Establishing Trust: Building relationships with your clients

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I had a conversation with a friend the other day who was having some issues making a connection with her client at a company she was consulting with. It wasn’t the typical connection of actually trying to communicate with her, but the emotional connection that you make with someone when you do business with them. She wasn’t sure whether the client liked her, didn’t value her opinion or was just having a bad day. Perhaps it was none of the above and maybe it was just a case of not knowing how to talk with someone you don’t know very well.

Having an emotional connection is vital to a business relationship. If it’s there, it means that trust has been established and it takes the business relationship to the next level of not only being able to connect with someone on a business level, but being able to be open and honest with each other, which results in better business all the way around. When you get to know someone, you begin to learn how they process information and what the best routes are to deliver that information.

For example: you are working with Bob at Company A. You don’t really know Bob because you never really met with him outside of the office, therefore you don’t always know the best way to approach him with information that isn’t always easy to hear. 

I think we’ve all been in that situation before. In my industry, it’s never easy to review a company marketing plan, logo design or website. It makes it really hard to deliver information that basically tells people what they are doing wrong and how they can improve what they are doing. Who really wants to hear that? No one likes negativity, so it’s even more important to have a connection with your client so it makes delivering business advice a tad bit easier.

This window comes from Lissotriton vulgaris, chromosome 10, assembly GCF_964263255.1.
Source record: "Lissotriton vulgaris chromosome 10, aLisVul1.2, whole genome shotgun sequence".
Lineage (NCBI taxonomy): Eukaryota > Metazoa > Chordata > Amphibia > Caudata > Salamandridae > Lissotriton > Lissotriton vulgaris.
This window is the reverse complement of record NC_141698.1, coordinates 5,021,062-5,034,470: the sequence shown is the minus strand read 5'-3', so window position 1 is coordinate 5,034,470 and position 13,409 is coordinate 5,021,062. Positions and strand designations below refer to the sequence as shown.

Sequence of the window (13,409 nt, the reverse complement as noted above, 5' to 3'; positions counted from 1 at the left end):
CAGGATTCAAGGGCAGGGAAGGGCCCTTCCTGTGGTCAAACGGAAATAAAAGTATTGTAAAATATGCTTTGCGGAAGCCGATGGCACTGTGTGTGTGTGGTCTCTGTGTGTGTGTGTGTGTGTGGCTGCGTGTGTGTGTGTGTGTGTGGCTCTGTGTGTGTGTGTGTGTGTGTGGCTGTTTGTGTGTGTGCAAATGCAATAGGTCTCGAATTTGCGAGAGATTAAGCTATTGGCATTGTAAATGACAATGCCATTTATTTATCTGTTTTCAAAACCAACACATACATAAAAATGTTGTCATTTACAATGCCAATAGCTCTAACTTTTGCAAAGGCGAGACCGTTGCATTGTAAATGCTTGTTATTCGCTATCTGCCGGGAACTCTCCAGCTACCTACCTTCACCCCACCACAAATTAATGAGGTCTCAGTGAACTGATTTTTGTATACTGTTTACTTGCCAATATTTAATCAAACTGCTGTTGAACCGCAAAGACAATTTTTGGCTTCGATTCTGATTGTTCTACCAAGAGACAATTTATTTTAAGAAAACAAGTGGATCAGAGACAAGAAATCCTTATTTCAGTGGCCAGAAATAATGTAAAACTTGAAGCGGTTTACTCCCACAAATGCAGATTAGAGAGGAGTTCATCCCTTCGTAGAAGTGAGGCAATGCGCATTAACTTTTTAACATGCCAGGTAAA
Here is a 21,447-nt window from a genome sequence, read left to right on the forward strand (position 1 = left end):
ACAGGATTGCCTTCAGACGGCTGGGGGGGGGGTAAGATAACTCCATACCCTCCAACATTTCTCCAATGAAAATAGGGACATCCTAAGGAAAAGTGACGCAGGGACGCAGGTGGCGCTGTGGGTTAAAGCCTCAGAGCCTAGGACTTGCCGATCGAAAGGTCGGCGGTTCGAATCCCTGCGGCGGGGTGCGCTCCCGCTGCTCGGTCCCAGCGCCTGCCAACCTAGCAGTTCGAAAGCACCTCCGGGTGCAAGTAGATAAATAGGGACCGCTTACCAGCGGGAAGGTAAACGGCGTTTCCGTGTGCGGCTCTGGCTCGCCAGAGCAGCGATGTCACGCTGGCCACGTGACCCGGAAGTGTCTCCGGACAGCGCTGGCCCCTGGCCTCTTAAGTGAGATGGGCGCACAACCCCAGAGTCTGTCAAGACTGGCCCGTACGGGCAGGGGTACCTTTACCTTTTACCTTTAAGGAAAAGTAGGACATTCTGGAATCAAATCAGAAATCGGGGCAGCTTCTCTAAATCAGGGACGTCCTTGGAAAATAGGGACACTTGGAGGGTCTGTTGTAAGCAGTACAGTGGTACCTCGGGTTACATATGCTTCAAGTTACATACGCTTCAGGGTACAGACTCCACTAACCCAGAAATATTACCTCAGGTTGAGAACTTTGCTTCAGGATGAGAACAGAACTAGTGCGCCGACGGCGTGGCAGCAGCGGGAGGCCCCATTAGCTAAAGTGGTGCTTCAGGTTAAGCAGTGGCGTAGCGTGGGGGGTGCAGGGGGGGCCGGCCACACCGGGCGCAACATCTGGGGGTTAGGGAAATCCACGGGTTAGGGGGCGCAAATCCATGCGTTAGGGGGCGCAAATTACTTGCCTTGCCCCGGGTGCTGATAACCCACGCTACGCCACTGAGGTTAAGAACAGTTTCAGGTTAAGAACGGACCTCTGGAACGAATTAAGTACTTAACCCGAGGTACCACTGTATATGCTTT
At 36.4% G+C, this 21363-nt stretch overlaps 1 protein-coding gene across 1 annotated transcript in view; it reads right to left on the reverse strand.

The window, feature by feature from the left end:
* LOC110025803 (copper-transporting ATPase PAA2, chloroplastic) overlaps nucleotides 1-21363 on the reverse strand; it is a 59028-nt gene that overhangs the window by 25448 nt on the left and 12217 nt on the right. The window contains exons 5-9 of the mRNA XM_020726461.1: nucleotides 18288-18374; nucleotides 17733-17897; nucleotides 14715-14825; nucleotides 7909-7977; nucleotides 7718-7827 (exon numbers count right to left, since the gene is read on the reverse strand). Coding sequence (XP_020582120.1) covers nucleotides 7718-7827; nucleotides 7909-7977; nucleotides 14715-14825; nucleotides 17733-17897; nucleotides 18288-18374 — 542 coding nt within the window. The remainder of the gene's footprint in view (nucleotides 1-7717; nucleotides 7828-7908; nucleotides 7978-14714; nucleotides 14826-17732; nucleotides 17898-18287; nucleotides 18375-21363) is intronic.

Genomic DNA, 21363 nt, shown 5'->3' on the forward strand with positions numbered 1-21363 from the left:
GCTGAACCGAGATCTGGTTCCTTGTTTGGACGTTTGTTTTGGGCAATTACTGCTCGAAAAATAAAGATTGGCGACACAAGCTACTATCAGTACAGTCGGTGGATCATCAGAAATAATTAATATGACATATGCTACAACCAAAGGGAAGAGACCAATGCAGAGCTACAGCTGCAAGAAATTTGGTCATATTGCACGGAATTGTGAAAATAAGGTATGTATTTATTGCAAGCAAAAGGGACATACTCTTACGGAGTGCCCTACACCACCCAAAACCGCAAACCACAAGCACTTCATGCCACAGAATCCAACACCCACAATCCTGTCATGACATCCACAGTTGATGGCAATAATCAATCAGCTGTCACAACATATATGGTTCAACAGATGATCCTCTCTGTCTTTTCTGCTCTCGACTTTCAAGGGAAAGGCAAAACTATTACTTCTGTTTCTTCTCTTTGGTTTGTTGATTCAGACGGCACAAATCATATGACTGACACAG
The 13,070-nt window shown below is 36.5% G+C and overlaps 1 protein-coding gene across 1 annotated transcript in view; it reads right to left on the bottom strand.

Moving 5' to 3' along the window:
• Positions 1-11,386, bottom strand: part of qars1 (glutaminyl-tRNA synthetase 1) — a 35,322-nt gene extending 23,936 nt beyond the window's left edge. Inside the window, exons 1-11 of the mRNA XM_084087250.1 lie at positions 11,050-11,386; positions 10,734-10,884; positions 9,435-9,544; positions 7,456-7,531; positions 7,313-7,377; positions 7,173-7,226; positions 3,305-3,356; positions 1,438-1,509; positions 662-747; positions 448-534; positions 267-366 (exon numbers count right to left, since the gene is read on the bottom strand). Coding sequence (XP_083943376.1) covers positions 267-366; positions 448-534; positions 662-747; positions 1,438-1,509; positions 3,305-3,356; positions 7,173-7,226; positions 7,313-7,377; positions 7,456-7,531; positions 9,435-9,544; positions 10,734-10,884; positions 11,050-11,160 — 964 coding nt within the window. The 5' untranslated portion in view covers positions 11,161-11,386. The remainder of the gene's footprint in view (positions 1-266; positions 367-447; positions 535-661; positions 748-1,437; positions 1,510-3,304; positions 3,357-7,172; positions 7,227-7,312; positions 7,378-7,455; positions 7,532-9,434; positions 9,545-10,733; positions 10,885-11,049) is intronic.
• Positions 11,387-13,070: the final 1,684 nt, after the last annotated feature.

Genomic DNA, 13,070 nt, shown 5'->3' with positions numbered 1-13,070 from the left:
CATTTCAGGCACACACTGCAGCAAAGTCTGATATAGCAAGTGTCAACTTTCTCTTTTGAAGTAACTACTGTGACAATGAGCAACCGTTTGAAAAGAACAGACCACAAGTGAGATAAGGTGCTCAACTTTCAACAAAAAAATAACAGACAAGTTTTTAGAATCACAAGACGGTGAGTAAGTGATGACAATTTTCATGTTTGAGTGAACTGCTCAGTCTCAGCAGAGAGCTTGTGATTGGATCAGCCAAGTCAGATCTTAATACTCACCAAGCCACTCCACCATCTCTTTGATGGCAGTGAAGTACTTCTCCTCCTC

My advice to my friend was to step out of her comfort zone and ask the client out to lunch. Get to know them outside of the business and learn about their hobbies, their family and things that you don’t get to generally talk about in a business meeting. Build a relationship with them.

Here are a few things to keep in mind if you do ask a client out for lunch (or coffee or drinks):

1. Pick up the tab. You asked them to lunch so you should definitely plan on paying.
2. Be mindful of business hours. Keep your coffee, lunch or drink outing within normal working hours of 8-5. It’s not polite to impose on after-hour plans.
3. Limit your drinks. It’s okay to have a cocktail or beer if it’s a casual thing, but don’t overdue it. Nothing screams unprofessional more than someone who can’t handle their alcohol. Also, play it safe. If you aren’t sure whether you should order that beer, don’t.

Now the next time you call Bob at Company A, you can ask him how his latest skydiving attempt went or how his dog Marbles is doing. Having that trust is going to make your business relationship much more comfortable in the long run, which will help achieve more desirable results.